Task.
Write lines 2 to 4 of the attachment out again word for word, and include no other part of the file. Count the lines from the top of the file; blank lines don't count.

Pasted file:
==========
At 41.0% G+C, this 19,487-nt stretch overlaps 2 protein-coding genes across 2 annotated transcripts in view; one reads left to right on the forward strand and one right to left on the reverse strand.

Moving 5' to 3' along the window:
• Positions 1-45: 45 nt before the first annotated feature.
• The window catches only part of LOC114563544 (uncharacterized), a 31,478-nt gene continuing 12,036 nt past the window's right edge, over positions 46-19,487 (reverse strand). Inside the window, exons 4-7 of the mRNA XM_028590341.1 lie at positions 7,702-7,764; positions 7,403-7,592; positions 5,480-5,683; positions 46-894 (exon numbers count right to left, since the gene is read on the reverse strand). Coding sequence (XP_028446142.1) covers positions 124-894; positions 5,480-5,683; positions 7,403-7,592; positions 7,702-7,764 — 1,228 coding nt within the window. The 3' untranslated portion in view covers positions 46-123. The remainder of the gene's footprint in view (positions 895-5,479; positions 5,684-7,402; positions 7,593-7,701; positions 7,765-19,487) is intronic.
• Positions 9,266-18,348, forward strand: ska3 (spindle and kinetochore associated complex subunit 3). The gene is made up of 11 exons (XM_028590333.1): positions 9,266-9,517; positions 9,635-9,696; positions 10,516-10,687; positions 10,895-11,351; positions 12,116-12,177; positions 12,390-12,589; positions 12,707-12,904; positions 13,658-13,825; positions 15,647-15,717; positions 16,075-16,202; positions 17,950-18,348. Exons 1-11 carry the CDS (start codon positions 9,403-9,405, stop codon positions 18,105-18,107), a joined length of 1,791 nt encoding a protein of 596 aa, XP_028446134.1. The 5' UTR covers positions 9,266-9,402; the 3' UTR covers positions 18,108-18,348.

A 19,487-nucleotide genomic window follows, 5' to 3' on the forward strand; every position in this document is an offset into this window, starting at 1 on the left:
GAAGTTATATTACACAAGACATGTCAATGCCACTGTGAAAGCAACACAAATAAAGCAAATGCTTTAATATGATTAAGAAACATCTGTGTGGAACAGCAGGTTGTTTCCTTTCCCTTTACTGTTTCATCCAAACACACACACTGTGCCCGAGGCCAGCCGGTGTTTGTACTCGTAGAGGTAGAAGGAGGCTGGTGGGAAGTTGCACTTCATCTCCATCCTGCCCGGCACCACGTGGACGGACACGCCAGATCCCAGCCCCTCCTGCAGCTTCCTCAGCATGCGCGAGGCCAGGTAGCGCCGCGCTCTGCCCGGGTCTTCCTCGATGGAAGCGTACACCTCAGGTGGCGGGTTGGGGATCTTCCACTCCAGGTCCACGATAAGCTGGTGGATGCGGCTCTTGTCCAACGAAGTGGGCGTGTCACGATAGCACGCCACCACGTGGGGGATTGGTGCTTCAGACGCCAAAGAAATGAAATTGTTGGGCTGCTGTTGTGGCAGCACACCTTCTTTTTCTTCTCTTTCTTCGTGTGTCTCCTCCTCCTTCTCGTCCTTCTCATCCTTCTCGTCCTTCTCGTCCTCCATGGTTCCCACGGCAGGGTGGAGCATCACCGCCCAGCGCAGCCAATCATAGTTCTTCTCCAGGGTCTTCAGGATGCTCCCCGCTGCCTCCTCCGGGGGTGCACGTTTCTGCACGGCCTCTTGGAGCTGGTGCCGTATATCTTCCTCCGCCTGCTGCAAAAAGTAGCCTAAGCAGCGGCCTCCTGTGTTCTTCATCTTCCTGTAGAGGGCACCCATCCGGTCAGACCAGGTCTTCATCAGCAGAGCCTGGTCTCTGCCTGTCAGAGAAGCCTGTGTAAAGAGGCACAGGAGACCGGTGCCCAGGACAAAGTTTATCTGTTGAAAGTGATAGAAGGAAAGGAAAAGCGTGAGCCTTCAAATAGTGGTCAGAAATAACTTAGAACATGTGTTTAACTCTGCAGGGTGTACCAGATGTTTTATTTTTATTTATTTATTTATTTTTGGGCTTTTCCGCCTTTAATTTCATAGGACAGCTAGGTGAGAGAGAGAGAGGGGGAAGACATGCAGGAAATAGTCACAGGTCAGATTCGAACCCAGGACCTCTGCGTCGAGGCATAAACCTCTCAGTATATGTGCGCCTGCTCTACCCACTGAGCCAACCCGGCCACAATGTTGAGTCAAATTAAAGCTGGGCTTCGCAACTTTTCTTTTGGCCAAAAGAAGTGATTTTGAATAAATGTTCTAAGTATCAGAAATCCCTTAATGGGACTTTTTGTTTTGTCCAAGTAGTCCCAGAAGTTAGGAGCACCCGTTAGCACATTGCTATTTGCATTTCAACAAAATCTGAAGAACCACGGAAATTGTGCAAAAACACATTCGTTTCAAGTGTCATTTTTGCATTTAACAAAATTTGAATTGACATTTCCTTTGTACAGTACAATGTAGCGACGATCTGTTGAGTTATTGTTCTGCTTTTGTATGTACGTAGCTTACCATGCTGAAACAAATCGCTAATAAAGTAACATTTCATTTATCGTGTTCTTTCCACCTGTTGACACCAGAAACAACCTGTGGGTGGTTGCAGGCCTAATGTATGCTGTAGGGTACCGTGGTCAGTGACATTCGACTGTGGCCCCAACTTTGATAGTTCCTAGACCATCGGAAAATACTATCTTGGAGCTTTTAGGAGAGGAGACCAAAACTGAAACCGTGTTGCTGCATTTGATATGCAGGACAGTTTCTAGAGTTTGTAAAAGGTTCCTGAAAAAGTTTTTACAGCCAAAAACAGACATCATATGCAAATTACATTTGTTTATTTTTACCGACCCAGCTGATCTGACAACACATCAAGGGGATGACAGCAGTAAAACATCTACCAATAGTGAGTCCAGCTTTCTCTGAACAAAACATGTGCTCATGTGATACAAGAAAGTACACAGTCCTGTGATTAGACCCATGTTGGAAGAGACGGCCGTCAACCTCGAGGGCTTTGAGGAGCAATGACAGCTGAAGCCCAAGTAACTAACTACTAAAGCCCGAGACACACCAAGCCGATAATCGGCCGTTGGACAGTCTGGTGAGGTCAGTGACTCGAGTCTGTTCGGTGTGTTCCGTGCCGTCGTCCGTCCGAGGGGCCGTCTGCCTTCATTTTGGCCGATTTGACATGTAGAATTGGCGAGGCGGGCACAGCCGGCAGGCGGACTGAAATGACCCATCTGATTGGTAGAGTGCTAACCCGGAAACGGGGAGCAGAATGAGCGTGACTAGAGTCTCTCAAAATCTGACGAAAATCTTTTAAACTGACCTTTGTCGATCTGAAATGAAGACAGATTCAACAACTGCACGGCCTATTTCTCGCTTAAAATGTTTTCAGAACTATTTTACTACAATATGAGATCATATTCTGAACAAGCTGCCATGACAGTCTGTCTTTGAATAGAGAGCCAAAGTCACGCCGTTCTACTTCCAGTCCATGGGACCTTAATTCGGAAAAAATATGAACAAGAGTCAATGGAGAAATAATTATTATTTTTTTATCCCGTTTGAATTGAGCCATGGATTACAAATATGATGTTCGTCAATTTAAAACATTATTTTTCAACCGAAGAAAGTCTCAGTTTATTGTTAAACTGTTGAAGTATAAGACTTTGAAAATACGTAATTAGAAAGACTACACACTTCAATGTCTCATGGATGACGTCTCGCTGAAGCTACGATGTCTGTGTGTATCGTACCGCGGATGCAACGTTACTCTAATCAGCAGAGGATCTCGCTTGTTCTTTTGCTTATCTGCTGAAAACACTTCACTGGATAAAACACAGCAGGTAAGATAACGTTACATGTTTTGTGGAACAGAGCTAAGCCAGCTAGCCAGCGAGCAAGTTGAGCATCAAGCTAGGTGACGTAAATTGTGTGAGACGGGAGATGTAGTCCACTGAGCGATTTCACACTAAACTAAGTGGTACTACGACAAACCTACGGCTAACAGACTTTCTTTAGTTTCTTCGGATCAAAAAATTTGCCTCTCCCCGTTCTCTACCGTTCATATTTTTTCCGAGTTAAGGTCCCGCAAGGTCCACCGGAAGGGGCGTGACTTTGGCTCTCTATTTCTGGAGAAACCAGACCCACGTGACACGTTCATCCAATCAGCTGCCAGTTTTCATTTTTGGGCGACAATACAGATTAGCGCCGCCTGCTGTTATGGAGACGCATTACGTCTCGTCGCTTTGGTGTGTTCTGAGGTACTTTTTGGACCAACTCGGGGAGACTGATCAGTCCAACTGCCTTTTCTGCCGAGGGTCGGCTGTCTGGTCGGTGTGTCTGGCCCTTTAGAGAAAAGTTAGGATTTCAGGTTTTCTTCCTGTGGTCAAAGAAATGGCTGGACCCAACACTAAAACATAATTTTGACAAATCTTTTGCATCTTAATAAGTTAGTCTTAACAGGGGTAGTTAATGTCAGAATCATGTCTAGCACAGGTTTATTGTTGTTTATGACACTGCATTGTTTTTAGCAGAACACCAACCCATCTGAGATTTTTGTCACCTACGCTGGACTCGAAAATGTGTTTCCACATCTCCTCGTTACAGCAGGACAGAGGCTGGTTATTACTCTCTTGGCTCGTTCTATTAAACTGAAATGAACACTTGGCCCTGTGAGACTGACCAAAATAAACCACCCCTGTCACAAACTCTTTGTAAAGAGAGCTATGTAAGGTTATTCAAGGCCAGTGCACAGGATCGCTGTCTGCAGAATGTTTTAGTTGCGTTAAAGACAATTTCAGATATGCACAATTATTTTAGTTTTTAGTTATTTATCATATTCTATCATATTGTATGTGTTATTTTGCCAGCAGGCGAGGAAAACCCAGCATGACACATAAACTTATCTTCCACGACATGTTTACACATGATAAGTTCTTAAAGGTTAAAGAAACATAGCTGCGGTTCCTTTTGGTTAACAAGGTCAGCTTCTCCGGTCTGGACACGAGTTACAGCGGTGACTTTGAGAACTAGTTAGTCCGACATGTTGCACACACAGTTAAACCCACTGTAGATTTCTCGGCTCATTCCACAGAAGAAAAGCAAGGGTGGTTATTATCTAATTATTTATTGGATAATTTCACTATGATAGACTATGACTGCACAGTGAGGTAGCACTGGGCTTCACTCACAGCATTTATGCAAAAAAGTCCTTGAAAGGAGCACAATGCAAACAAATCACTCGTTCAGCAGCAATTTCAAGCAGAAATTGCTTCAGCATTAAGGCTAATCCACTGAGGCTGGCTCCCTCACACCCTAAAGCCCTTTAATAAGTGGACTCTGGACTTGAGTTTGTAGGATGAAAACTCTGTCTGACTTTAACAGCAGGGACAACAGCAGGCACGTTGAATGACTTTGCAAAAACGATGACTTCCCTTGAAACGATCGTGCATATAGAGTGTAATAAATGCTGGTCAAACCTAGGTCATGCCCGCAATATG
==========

Moving 5' to 3' along the window:
• Positions 1-45: 45 nt before the first annotated feature.
• The window catches only part of LOC114563544 (uncharacterized), a 31,478-nt gene continuing 12,036 nt past the window's right edge, over positions 46-19,487 (reverse strand). Inside the window, exons 4-7 of the mRNA XM_028590341.1 lie at positions 7,702-7,764; positions 7,403-7,592; positions 5,480-5,683; positions 46-894 (exon numbers count right to left, since the gene is read on the reverse strand). Coding sequence (XP_028446142.1) covers positions 124-894; positions 5,480-5,683; positions 7,403-7,592; positions 7,702-7,764 — 1,228 coding nt within the window. The 3' untranslated portion in view covers positions 46-123. The remainder of the gene's footprint in view (positions 895-5,479; positions 5,684-7,402; positions 7,593-7,701; positions 7,765-19,487) is intronic.